© Bill Bertram 2006, CC-BY-2.5

Amiga 500

Commodore International
Online Manual (Large Download 38 MB)
Donated by Stephen Branagan

The Amiga 500 (A500) was introduced at the World of Commodore Amiga Show (WOCA) in January of 1987. This computer returned Commodore to its roots by selling in the same mass retail outlets that its popular Commodore 64 computers were sold. The original Amiga 500 became Commodore’s best selling computer, especially in European markets, and was a very popular gaming computer due to it advanced graphics and sound at the time.

On the outside, the A500 looked similar to a commodore 128 but had a Motorola 68000 microprocessor running at 7MHz. The CPU was 32-bit internally but used a 16-bit data bus and 24-bit address bus that provided a maximum of 16MB of address space. The earliest A500 models used a similar chipset as the Amiga 1000 with resolutions from 320x200 (up to 32 colors) to 640x200 (up to 16 colors). Two special graphic modes were also available: Extra HalfBrite and Hold And Modify (HAM) which allowed all 4096 colors to be used on the display simultaneously.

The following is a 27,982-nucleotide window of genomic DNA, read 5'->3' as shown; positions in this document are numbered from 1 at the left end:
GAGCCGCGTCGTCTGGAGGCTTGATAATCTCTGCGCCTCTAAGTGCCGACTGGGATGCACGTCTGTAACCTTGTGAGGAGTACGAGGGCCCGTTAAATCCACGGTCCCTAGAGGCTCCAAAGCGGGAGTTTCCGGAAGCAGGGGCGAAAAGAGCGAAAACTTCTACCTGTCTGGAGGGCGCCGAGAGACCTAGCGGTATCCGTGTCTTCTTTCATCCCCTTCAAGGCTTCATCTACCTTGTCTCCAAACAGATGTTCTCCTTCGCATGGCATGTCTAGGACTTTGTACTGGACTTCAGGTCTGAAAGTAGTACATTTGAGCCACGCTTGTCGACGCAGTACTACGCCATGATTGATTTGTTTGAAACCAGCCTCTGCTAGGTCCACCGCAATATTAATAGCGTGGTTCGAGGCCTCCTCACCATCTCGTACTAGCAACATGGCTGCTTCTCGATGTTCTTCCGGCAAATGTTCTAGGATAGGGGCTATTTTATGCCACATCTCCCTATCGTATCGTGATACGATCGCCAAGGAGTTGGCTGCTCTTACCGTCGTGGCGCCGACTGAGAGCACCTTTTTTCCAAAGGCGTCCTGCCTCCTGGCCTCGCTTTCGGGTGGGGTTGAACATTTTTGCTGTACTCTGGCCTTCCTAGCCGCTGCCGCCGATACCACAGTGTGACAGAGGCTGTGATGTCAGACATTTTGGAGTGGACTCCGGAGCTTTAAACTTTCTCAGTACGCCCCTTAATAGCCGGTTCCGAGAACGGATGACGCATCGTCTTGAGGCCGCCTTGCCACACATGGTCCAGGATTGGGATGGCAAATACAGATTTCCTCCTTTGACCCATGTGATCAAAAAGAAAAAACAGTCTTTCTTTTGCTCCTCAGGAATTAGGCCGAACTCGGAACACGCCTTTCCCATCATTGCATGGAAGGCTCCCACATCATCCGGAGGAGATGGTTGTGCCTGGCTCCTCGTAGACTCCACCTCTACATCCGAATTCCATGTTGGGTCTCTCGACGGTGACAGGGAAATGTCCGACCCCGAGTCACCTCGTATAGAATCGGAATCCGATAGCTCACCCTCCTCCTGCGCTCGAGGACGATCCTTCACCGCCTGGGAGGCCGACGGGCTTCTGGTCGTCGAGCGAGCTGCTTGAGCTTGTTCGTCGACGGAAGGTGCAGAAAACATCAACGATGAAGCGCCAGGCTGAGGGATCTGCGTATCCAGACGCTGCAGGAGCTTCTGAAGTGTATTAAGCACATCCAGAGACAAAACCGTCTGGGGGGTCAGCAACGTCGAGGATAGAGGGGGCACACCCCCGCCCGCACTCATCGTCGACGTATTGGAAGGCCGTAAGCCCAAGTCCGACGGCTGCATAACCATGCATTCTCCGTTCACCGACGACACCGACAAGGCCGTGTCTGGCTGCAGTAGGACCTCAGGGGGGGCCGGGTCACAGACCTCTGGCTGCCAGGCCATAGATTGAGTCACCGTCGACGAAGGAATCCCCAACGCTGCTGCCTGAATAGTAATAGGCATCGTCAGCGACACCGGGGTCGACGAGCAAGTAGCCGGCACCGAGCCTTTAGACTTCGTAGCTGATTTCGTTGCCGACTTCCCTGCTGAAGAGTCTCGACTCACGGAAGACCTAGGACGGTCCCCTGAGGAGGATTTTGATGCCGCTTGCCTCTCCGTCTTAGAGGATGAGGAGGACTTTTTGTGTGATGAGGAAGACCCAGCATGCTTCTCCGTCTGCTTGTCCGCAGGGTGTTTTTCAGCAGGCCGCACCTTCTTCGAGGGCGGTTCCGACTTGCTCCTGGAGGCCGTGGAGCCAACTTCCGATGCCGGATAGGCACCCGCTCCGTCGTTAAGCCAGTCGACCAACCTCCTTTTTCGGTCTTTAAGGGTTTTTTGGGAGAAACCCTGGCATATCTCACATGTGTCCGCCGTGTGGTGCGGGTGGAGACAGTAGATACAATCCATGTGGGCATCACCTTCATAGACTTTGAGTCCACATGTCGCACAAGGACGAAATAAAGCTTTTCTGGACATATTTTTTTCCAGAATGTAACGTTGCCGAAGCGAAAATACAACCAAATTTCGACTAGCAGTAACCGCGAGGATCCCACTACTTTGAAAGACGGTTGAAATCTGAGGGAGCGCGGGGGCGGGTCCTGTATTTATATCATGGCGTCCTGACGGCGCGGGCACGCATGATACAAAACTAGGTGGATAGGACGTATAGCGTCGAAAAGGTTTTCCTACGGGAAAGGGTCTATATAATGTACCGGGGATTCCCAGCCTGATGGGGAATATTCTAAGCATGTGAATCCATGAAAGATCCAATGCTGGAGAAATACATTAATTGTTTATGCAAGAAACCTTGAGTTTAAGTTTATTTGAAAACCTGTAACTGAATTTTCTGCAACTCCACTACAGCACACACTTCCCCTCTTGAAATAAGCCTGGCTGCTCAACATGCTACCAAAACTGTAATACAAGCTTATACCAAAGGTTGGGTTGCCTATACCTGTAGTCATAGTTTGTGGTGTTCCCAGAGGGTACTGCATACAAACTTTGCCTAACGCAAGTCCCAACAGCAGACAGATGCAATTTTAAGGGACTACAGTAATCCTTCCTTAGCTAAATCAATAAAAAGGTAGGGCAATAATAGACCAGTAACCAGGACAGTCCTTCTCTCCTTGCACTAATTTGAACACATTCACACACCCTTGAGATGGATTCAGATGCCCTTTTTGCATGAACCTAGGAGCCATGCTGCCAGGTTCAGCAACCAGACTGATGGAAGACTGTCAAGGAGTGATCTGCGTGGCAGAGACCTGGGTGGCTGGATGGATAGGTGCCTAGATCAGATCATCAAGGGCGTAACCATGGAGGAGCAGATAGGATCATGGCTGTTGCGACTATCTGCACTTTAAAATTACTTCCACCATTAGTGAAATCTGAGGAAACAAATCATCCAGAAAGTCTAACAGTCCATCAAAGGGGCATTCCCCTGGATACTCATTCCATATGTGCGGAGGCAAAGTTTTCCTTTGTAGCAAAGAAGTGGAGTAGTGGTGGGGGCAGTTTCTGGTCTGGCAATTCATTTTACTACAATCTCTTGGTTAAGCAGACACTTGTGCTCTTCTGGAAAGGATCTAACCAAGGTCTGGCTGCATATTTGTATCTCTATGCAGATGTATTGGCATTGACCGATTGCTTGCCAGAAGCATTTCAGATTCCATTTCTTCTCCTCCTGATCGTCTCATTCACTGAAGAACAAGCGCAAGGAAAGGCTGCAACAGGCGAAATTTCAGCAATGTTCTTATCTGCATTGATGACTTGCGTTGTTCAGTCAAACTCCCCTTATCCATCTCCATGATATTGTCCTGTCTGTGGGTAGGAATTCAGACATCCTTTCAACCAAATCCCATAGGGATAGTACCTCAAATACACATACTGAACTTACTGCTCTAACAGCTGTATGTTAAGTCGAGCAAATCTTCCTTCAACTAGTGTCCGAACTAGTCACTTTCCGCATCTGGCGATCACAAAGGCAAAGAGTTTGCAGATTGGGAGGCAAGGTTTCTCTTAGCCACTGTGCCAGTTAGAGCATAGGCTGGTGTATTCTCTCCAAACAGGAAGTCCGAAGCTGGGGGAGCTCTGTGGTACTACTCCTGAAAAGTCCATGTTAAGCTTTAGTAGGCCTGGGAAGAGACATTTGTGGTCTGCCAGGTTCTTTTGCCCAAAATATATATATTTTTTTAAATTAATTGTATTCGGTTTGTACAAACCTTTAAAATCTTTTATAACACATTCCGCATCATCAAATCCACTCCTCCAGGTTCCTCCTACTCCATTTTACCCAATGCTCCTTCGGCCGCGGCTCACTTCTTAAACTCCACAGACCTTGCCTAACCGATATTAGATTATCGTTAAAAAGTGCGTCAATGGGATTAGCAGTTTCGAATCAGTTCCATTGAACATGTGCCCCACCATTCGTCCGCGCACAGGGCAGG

A stock A500 computer came with AmigaOS version 1.2 or 1.3 and 512 KB of Chip RAM as well as one built-in double-density floppy disk drive that could ready 880 KB standard Amiga disks and up to 984 KB using custom formatting. The disk drive could also read 720 KB IBM PC disks. A floppy port drive3 allowed daisy-chaining of up to 3 extra floppy disk drives. The computer and keyboard were housed in the same shell similar to the Commodore 64. Besides the capability of connecting the device to a computer monitor, it came with a RF adapter to display video on televisions with a coaxial input. The A500 had a “trapdoor” slot on the bottom that provided for an additional 512 KB of “fast” RAM. One interesting feature for its time was the use of socketed chips which allow for easy replacement of defective chips or upgrade options for newer Motorola microprocessors (68010, 68020, etc).